Get Carter review at Northern Stage, Newcastle – ‘tense and atmospheric’
Forget the film, forget Michael Caine’s chilly performance and forget that now defunct car park in Gateshead. Torben Betts’ adaptation of Get Carter looks to Ted Lewis’s original novel, Jack’s Return Home, and its uncompromising depiction of a sleazy, brutal criminal underworld.
Travelling home from London to Newcastle to bury his elder brother, Jack’s investigation into his suspicious death becomes the catalyst for his own uncomfortable internal journey. He constantly talks to his dead brother, Frank, while probing the underbelly of his home town for answers. Betts cracks open Jack’s gangster persona. It’s a psychologically rich approach; he forces Jack to see himself as he really is.
Kevin Wathen lends Jack the gritty, well-controlled, hard-boiled confidence of an amoral mob leader, while talented musician Martin Douglas, who also plays a mean set of drums, gives Frank a strong silent presence.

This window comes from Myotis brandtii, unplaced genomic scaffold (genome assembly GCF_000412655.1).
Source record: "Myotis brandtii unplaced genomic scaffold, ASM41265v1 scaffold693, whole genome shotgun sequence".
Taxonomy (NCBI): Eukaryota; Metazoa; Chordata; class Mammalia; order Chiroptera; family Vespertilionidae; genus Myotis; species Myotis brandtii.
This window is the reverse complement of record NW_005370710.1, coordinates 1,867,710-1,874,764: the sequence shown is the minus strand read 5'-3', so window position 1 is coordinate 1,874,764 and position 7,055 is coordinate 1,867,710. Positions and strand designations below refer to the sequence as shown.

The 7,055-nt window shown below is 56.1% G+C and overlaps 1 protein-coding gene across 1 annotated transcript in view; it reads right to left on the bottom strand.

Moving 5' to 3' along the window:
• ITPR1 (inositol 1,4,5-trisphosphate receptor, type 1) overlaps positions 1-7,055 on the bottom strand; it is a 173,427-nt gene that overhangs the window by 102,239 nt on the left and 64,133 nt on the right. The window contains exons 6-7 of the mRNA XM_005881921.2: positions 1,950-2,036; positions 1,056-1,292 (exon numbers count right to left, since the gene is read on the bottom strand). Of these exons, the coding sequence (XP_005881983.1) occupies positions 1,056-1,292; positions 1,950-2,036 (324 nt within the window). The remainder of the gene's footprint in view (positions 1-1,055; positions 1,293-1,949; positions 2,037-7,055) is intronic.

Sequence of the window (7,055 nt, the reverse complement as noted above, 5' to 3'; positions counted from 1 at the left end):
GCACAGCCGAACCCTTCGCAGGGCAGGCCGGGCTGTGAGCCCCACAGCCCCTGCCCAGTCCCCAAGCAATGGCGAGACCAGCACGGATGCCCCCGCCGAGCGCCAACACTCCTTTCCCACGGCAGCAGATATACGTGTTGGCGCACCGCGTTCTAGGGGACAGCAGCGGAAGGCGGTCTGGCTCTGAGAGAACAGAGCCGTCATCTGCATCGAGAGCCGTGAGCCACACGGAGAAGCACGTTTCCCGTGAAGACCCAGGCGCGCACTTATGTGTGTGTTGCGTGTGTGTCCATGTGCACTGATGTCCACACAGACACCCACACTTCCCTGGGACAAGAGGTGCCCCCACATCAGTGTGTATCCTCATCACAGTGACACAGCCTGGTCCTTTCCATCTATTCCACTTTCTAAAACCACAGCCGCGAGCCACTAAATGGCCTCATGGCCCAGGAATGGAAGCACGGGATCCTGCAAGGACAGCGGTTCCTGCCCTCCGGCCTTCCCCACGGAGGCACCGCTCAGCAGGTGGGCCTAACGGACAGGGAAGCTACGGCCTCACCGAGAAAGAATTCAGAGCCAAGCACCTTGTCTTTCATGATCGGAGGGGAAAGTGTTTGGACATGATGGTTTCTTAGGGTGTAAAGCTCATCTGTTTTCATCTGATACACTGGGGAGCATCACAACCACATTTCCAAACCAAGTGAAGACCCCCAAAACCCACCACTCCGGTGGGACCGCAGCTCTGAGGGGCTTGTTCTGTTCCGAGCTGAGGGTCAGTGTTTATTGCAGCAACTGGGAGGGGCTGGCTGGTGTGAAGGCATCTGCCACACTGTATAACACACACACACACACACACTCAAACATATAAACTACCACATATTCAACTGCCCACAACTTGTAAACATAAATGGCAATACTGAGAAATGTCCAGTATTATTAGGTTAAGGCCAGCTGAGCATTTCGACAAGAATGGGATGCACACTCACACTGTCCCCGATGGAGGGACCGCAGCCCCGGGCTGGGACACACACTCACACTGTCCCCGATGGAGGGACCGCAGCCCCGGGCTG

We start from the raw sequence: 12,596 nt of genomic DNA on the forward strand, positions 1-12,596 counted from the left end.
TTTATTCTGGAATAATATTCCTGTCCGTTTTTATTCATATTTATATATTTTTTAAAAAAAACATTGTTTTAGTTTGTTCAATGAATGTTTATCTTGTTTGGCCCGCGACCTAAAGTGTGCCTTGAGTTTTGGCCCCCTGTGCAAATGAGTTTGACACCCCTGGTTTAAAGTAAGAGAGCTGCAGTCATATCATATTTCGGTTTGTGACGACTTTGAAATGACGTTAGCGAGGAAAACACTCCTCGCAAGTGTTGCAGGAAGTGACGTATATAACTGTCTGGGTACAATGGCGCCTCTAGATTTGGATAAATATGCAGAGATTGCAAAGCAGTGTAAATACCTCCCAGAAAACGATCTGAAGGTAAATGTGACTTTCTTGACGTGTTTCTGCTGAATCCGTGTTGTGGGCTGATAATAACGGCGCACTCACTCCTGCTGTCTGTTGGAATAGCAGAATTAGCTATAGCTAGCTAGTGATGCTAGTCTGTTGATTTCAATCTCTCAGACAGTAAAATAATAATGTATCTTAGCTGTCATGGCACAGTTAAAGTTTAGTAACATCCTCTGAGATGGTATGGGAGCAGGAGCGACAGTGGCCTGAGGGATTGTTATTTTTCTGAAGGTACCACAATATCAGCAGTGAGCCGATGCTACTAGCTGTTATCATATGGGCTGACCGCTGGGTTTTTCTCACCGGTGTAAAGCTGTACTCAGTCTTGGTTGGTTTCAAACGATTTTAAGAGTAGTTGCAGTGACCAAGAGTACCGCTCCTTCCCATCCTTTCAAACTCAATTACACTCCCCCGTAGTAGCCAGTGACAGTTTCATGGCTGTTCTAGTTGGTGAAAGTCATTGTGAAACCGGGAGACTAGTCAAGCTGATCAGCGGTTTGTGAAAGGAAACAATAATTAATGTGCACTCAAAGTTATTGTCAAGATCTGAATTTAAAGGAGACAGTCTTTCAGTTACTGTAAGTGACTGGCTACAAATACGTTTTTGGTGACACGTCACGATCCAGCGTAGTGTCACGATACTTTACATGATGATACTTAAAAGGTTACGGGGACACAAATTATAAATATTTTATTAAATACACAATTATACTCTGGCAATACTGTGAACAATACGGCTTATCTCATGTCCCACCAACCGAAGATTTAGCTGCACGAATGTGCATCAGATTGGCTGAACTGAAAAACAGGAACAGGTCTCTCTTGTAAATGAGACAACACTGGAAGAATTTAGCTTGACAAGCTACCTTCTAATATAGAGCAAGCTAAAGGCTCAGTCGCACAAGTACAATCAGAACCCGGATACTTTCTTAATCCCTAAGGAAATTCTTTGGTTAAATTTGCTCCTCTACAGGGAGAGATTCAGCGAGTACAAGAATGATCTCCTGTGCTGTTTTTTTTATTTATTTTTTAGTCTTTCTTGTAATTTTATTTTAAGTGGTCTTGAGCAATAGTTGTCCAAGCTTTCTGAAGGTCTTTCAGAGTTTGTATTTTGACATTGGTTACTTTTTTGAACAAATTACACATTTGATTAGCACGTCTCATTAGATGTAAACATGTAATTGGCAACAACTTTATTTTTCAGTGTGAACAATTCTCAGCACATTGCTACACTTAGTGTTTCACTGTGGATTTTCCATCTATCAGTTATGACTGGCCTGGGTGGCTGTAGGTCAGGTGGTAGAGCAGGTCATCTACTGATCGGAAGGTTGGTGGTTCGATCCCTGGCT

Leo Warner’s striking backdrop, a huge grey bridge that spews red clay bricks from its gaping mouth on to the shoreline of the muddy river, is suitably imposing. The production’s soundtrack is rooted in the era and features exciting new arrangements of songs by the iconic 1960’s Newcastle band, The Animals.
Lorne Campbell’s skilled direction creates a keen sense of place and time, the production full of ricocheting expletives and underlying violence. All the characters are fully developed with Victoria Elliott particularly strong as Frank’s grieving and evasive prostitute girlfriend and Amy Cameron exceptional as their foul-mouthed daughter Doreen.
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